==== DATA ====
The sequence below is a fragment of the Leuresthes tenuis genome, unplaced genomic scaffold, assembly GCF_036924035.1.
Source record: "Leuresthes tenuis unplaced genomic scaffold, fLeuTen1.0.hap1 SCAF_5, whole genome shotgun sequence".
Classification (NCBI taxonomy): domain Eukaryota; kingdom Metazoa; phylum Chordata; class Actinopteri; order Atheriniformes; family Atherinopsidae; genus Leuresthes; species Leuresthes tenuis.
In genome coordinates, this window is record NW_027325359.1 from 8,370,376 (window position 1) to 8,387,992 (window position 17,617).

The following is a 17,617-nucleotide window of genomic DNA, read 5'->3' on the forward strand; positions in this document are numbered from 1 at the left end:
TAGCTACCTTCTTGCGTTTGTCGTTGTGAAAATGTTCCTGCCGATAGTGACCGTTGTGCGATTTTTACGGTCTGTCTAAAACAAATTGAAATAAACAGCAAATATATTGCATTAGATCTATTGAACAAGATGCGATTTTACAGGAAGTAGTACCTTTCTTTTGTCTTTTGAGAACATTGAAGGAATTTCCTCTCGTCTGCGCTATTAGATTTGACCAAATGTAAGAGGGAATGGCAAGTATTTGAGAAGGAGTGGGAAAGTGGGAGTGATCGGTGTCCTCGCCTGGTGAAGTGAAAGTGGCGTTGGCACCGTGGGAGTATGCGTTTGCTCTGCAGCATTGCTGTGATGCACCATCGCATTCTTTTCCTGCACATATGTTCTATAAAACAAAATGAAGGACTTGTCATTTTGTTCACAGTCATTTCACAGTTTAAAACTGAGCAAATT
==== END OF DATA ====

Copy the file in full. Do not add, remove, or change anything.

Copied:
The sequence below is a fragment of the Leuresthes tenuis genome, unplaced genomic scaffold, assembly GCF_036924035.1.
Source record: "Leuresthes tenuis unplaced genomic scaffold, fLeuTen1.0.hap1 SCAF_5, whole genome shotgun sequence".
Classification (NCBI taxonomy): domain Eukaryota; kingdom Metazoa; phylum Chordata; class Actinopteri; order Atheriniformes; family Atherinopsidae; genus Leuresthes; species Leuresthes tenuis.
In genome coordinates, this window is record NW_027325359.1 from 8,370,376 (window position 1) to 8,387,992 (window position 17,617).

The following is a 17,617-nucleotide window of genomic DNA, read 5'->3' on the forward strand; positions in this document are numbered from 1 at the left end:
TAGCTACCTTCTTGCGTTTGTCGTTGTGAAAATGTTCCTGCCGATAGTGACCGTTGTGCGATTTTTACGGTCTGTCTAAAACAAATTGAAATAAACAGCAAATATATTGCATTAGATCTATTGAACAAGATGCGATTTTACAGGAAGTAGTACCTTTCTTTTGTCTTTTGAGAACATTGAAGGAATTTCCTCTCGTCTGCGCTATTAGATTTGACCAAATGTAAGAGGGAATGGCAAGTATTTGAGAAGGAGTGGGAAAGTGGGAGTGATCGGTGTCCTCGCCTGGTGAAGTGAAAGTGGCGTTGGCACCGTGGGAGTATGCGTTTGCTCTGCAGCATTGCTGTGATGCACCATCGCATTCTTTTCCTGCACATATGTTCTATAAAACAAAATGAAGGACTTGTCATTTTGTTCACAGTCATTTCACAGTTTAAAACTGAGCAAATT